Radiotherapy is a life-saving treatment for those with cancer and the majority of those with head and neck cancer will receive radiotherapy. Although radiotherapy mostly succeeds in treating the cancer, a severe side-effect is damage to healthy tissue. Cells which produce saliva can be destroyed, leading to chronic dry mouth (termed xerostomia), resulting in many mouth problems, such as a difficulty in eating and speaking, which diminishes a patient’s quality of life. Existing treatments only give short-term relief from such side-effects. Our current research focusses on permanently restoring salivary gland function, via a number of different methods.
Firstly, we are exploring the use of stem cells (unspecialised cells that can develop into mature cells), where we aim to isolate stem cells from a patient before they undergo radiotherapy and then transplant them back in after treatment, hoping to regenerate the damaged gland. So far we have discovered the identity of a population of stem cells that can replace the saliva-producing cells in the gland, in both normal day-to-day life and after irradiation injury, by using genetically-modified mice, where stem cells are labelled with a fluorescent protein. We have successfully separated these cells using this very same fluorescent protein and grown them in an incubator. However, for us to be able to do the same in humans, who do not have stem cells that are labelled with a fluorescent protein, we need to know what else is unique about these cells. We are currently comparing stem cells isolated from mice with cells that have been isolated from human donors, in order to find similarities (a marker) that will allow us to successfully isolate stem cells from human salivary gland biopsies.
Secondly, to date there has been limited research on how the cell environment impacts stem cell behaviour. Nerves surround all organs and form part of this specialised cell environment. Nerves interact with stem cells, and without nerve input following radiotherapy, these cells diminish. Our research also investigates how the signals the nerves produce can be mimicked to promote salivary gland regeneration. We know that the drug pilocarpine, which is sometimes prescribed to xerostomia patients to stimulate saliva production, can also signal to stem cells to multiply and replace damaged saliva-producing cells. However, pilocarpine is often associated with side-effects, including excessive sweating and nausea. This is because pilocarpine signals through a receptor that is found in many organs in the human body. In order to overcome this, we are working with experts in chemistry within the University of Edinburgh, to develop a local drug delivery system that will not lead to the same side-effects as pilocarpine. We have developed a protocol to test a wide range of drugs for their effectiveness to improve stem cell multiplication, and we have developed a computational method in order to quantify this. In future experiments, we will alter the chemical structure of the drug so it cannot have the side-effects throughout the rest of the body and will only be active in the salivary glands. We will then treat mice with this newly developed drug and assess how efficient it is in regenerating injured glands.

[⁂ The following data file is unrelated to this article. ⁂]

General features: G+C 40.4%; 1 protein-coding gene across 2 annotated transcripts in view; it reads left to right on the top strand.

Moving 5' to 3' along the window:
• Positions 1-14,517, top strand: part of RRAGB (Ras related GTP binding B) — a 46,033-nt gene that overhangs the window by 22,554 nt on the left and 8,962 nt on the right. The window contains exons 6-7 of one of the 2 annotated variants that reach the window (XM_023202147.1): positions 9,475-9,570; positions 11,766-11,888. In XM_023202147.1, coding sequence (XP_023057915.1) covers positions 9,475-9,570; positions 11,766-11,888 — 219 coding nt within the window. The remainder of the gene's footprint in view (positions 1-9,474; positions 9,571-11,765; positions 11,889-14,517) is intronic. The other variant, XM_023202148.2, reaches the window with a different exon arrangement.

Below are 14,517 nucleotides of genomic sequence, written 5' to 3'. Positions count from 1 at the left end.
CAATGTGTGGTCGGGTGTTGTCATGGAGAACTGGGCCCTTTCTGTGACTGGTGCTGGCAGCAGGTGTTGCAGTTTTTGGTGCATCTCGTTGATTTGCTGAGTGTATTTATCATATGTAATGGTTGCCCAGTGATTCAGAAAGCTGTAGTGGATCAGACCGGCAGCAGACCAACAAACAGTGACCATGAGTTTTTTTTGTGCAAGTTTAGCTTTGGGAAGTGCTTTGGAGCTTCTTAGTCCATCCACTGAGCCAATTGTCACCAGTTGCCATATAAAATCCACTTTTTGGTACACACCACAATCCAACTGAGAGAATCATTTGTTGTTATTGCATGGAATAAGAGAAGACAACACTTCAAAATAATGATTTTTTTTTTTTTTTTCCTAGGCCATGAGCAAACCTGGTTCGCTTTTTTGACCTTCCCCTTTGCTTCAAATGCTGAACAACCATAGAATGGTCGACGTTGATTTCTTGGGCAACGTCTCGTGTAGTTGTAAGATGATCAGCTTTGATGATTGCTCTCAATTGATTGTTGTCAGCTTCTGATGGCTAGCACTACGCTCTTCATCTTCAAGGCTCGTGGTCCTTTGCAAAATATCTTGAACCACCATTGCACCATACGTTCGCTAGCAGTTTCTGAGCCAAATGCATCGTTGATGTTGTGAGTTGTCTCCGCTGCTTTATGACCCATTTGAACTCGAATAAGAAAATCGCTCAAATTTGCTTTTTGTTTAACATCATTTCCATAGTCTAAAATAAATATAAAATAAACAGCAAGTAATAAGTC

Finally, we are aiming to understand how other cells in the salivary gland also influence the function and restoration of the gland after irradiation injury. In recent years there have been numerous reports of immune cells acting in a beneficial way following injury, rather than in a typically inflammatory and problematic way as previously considered. So far, there has been very little study of how immune cells in the salivary gland behave after radiotherapy. We have generated a detailed map of all the different immune cells in the salivary gland at various times after irradiation, in mice that have had their necks irradiated, which mimics the radiation treatment that head and neck cancer patients have. We are now studying what happens if we do not have any one of these many different cell populations, using mice that genetically lack one cell type only; and aiming to discover where these cells originally come from. This will help us to understand whether drugs that affect the immune system may be a viable option following radiotherapy in the future.
However, since 16th March 2020, and following the government guidance and regulations from the University of Edinburgh, the Emmerson lab have been almost entirely working from home, and with that, we have encountered some obvious challenges and complications, given the lab-based nature of our work. We were given special permission to continue some mouse experiments so we did not waste valuable animals, but we have been unable to start any new experiments or continue any lab-based analysis. My group have been working on home-based tasks and we are pleased to have published a review article since the shutdown, describing the range of causes of salivary gland dysfunction and the limited treatment options and future approaches (Rocchi and Emmerson, 2020, https://www.sciencedirect.com/science/article/pii/S1471491420300897). In addition to this, the group have been working on data analysis, writing papers, reviews, their theses and grant applications, and participating in online public engagement. We are all looking forward to being able to return to laboratory work when we have been advised that we can safely, but it is clear that our research will be very different for the foreseeable future, which will ultimately influence our progress and outputs. I am very proud to say that the group have shown remarkable strength and resilience throughout this period and we remain determined to continue developing our understanding and expertise in order to tackle this debilitating side-effect of radiotherapy.